To Energetically Oppose Russia

Dr. Malcolm Cross

There’s growing bipartisan support in Congress for cutting off all oil imports from Russia.  That’s a good idea.  An even better idea is to help Europe cut off energy from Russia as well.

President Biden is to be commended for the sanctions America has imposed on Russia so far.  According to many accounts, the Russian ruble, its stock market, and its overall economy are collapsing.  Good for Joe—and the Ukraine.

Ending Russian oil imports to America is a good next step.  America pays roughly 22 million dollars a day for Russian oil.  Ending imports will reduce revenue to Russia.  Moreover, Russian oil accounts for only 3% of America’s fossil fuel consumption, so its loss will not significantly hurt us.  It can be covered with oil released from our strategic reserves until our own oil production can be ramped up.

But President Biden should take a cue from German Chancellor Olof Schotz who’s beginning to wean Germany from dependence on Russian fossil fuels.  Schotz is examining a variety of options, including extending the life of Germany’s nuclear power plants and building infrastructure to accept and deliver American liquified natural gas.  Biden should cooperate with Schotz in every possible way.  In fact, he should do whatever he can to destroy Russia’s energy export industry and thereby deliver one of the most crippling blows possible to the Russian economy.

Russia only gets less than $700 million a month from the United States.  But Russia also gets about $22 billion a month from Europe.  The loss of that revenue would be devastating.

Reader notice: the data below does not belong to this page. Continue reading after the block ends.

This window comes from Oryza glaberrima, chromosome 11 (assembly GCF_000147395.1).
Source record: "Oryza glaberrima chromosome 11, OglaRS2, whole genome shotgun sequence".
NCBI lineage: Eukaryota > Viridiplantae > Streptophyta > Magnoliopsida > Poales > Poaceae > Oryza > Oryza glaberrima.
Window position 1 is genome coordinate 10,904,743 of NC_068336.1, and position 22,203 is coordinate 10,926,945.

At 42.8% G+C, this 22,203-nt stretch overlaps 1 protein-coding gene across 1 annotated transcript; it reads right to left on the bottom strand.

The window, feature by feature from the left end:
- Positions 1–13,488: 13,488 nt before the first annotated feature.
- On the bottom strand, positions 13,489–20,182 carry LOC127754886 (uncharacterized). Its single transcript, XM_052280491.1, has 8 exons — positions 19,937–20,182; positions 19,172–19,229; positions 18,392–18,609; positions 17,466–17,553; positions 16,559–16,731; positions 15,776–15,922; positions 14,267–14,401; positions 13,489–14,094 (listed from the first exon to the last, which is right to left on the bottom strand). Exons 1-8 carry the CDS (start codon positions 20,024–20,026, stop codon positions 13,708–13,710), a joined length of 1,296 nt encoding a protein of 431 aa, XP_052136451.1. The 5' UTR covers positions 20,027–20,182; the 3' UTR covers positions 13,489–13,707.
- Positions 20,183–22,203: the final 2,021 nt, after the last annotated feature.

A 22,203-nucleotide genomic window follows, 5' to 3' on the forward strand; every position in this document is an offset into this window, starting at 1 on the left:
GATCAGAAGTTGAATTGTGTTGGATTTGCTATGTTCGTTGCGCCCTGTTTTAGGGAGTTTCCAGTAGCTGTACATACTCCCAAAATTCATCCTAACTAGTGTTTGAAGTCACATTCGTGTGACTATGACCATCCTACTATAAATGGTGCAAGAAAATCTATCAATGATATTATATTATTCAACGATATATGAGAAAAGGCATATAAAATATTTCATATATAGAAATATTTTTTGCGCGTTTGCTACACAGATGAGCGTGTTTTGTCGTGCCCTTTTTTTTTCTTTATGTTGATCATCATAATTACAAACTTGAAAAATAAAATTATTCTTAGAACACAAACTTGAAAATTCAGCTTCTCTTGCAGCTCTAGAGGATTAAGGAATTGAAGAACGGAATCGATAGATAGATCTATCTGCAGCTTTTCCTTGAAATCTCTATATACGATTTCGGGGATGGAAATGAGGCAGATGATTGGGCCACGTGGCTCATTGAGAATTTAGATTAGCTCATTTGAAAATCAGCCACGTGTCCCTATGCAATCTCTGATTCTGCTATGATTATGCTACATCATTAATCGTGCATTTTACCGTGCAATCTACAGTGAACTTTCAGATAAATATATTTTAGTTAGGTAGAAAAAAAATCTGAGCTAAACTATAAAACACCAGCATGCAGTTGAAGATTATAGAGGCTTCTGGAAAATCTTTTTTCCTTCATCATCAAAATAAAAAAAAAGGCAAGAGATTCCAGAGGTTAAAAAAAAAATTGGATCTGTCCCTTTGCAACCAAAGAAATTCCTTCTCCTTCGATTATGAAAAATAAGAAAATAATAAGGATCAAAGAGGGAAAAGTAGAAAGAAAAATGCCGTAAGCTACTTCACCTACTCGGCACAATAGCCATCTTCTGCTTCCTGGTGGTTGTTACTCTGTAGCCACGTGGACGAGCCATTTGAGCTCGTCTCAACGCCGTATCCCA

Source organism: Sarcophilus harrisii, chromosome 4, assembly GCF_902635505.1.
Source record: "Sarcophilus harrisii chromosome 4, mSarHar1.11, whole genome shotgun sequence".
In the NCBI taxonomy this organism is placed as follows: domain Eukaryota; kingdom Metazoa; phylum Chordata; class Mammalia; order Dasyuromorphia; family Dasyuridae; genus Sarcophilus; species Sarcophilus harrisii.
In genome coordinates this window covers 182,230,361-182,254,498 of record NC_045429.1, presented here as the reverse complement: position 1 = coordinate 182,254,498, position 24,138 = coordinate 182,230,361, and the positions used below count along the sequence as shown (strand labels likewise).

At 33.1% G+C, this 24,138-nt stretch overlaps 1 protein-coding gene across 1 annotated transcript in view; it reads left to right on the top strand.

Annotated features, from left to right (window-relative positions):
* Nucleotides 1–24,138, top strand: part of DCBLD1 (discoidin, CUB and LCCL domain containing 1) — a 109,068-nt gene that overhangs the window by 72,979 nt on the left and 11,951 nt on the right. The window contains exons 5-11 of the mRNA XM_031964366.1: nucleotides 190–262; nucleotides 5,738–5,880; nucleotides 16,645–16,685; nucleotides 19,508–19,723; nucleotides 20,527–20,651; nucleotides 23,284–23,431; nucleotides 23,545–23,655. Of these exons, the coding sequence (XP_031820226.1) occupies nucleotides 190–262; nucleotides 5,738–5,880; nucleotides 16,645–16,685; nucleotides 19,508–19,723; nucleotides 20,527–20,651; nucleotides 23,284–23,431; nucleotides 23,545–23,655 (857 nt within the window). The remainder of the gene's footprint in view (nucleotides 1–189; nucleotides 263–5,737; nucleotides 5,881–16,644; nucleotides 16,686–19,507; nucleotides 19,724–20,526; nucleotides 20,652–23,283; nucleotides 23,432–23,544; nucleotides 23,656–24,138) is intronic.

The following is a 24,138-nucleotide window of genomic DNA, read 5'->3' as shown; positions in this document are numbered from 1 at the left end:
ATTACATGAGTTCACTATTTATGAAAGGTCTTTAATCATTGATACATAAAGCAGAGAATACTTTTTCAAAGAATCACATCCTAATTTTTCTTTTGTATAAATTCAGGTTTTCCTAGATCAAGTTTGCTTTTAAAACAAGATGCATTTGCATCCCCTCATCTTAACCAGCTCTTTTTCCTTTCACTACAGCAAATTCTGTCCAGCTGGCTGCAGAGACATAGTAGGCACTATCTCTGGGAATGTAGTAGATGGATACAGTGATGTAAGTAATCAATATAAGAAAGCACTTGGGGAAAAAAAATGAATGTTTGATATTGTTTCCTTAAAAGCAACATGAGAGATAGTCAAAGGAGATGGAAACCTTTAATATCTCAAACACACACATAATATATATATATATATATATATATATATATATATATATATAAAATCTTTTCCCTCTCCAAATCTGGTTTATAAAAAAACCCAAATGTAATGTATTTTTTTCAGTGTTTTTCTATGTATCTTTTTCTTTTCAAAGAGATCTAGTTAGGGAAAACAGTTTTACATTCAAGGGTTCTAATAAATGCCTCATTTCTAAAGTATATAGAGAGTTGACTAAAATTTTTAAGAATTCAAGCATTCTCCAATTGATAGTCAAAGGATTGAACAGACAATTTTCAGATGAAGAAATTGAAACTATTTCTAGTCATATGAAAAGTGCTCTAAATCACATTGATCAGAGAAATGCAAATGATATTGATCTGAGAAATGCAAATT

There are, of course, problems with trying to sever Europe’s energy ties to Russia.  America must pump and produce more oil and natural gas to supply to Europe and there may be a time lag between the hoped-for severance of ties with Russia and the production and delivery of enough oil and natural gas from America to make up for the loss.  The price of energy may temporarily spike in the interim.

Moreover, President Biden may have to face the wrath of Democrats who claim we must reduce fossil fuel production and usage and increase our reliance on renewable energy sources to save the environment.  Indeed, President Biden himself pledged in the recent presidential campaign to cut back on fossil fuel production.  No doubt he wants to avoid blowback for breaking a major campaign promise.

Nonetheless, if President Zelensky can combat Russia’s effort to conquer Ukraine, and if Chancellor Schotz can fight to overcome resistance from environmentalists in the German Social Democratic and Green parties which help comprise his governing coalition, then President Biden should join with these heroes to expand our fossil fuel production to liberate Europe from dependence on Russian energy, even at the cost of opposition from his fellow Democrats.  Besides, however much we may suffer because of higher gasoline prices at the pump, our suffering will be nothing compared to what the Ukrainians are enduring now.

Malcolm L. Cross has lived in Stephenville and taught politics and government at Tarleton since 1987. His political and civic activities include service on the Stephenville City Council (2000-2014) and on the Erath County Republican Executive Committee (1990 to the present).  He was Mayor Pro Tem of Stephenville from 2008 to 2014.  He is a member of St. Luke’s Episcopal Church and the Stephenville Rotary Club, and does volunteer work for the Boy Scouts of America. Views expressed in this column are his and do not reflect those of The Flash as a whole.

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